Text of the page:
And—I have to confess—when it comes to food, I have always found it difficult to separate a fast for religious purposes from that other purpose that always interests me, controlling my weight. I can’t tell you how many times I planned to abstain from some specific goodie for Lent, all in the service of trying to lose weight—a perfect example serving my own interests on the fast day.
So, here are a bunch of ways fasting can go wrong:
We use it as an excuse for crankiness, or even violence.
We use it as an excuse for oppressing others.
We use it as a way to gain sympathy.
We use it to impress someone.
Fasting goes wrong if we do it for the wrong reasons, to serve our own interests. Fasting goes wrong if God is not at the center of it. Simple. So, how do we do “fasting” right? How precisely do we empty our hands, so that God can give us something good?
First, I think we need to recognize that when we give something up, our natural response is going to be to try to replace it with something else. When fasting, one of the goals is to actually experience the emptiness we feel when we cannot eat or drink or do or have that thing we are fasting from. So, we have to resist the urge to fill up on something else. If we have given up chocolate, we have to resist the urge to fill up on pie. If we give up the internet, we have to resist the urge to fill up on TV. We have to commit to feeling the emptiness.
And there’s just one exception to that rule. Don’t fill up on something else—unless that something else is God. So, in the midst of our stomach churning emptiness, we can pray. We can grumble or complain to God, or ask, just what it is that God wants us to learn in this empty moment. When our fingers are itching to text or to fire up Facebook, we can turn to scripture—perhaps this is a good time to set ourselves a goal of reading through one of the gospels, or the book of Exodus. When we think we’ve just gotta have cake or die, we can try to understand our powerful and disconcerting feelings by writing about them, keeping a journal. Our fast will only accomplish the goal of sharpening our focus on Jesus if we actually give Jesus a shot at speaking to us. Prayer, scripture and writing are all ways we can open ourselves to hearing his voice.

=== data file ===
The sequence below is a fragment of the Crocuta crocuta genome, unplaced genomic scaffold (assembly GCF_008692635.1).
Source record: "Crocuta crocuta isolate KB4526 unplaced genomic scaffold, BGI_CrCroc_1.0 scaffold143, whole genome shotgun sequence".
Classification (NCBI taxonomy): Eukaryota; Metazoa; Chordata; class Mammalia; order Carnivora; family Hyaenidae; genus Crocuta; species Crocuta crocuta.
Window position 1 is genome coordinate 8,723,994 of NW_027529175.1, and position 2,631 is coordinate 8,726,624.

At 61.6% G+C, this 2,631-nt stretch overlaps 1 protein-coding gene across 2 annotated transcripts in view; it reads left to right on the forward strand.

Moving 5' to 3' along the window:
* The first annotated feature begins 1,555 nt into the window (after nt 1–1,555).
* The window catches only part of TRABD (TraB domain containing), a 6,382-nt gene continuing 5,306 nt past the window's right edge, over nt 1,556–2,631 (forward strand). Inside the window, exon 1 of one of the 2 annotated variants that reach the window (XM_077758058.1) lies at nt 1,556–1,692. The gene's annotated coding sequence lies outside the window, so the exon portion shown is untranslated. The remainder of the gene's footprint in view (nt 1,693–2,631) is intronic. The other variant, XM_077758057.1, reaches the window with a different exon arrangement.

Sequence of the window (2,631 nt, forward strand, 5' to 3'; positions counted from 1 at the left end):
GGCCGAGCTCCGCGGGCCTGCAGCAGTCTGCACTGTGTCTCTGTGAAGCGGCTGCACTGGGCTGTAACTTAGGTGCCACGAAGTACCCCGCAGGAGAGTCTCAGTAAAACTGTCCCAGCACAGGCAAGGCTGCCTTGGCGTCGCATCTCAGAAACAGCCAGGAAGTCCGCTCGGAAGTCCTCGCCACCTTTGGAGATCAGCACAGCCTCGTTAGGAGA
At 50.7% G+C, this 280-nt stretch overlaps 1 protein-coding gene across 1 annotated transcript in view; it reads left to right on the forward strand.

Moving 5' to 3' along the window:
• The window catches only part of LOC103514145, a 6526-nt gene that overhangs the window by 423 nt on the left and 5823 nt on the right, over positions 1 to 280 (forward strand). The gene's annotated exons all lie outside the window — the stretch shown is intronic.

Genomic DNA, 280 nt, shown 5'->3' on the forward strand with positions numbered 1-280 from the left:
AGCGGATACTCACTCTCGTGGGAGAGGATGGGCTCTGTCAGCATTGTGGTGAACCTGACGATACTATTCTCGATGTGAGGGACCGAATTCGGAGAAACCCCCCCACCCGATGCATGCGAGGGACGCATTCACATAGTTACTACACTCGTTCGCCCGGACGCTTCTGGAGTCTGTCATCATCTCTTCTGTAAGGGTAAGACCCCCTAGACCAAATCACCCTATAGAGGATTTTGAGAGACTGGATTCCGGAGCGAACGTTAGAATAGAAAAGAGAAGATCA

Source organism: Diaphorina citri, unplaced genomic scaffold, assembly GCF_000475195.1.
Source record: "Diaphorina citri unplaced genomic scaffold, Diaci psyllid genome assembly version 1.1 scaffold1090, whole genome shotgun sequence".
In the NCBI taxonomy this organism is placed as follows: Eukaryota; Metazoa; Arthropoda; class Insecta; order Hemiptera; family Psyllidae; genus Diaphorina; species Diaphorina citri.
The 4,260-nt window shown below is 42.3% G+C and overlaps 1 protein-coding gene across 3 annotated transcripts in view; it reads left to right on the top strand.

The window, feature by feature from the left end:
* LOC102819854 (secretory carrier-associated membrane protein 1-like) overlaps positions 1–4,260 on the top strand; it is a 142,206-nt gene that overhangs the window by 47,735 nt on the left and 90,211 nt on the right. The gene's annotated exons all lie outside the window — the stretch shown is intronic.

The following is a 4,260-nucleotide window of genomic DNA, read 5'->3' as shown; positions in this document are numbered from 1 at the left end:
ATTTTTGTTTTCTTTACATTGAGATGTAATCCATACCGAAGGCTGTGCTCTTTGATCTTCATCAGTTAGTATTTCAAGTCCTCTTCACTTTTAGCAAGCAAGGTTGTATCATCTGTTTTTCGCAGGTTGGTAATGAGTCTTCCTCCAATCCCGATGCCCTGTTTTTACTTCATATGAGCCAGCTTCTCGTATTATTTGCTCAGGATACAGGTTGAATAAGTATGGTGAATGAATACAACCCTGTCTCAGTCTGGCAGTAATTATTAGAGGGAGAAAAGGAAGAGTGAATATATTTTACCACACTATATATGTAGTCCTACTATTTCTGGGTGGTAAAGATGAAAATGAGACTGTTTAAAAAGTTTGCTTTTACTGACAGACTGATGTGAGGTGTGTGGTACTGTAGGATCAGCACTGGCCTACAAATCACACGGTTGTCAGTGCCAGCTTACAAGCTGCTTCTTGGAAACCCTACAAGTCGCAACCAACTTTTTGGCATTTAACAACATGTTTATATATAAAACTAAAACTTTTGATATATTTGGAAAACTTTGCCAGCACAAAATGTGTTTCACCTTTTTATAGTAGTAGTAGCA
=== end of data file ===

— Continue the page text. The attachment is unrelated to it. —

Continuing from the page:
Isaiah has still more to say to us about the fast. Isaiah directs the people to the great fast that God truly wants them to observe—a fast from injustice.
Is not this the fast that I choose: to loose the bonds of injustice, to undo the thongs of the yoke, to let the oppressed go free, and to break every yoke? Is it not to share your bread with the hungry, and bring the homeless poor into your house; when you see the naked, to cover them, and not to hide yourself from your own kin? ~Isaiah 58:6-7
Lent is not about us. Fasting from something we are attached to—whether food or drink or digital media or toys—is one way for us to open ourselves to an awareness of Jesus’ presence. Fasting from injustice is a way for us actually witness to Jesus’ presence in a broken, hurting world. Lent is not about us. If we choose to fast, whatever fast we choose, let’s allow God to be the nourishment that fills us and strengthens us. Let us allow God to direct our path, as we seek to walk more closely with Jesus. Let us allow God to break the bonds that chain all of us to those things that are not good or true or holy. Thanks be to God. Amen.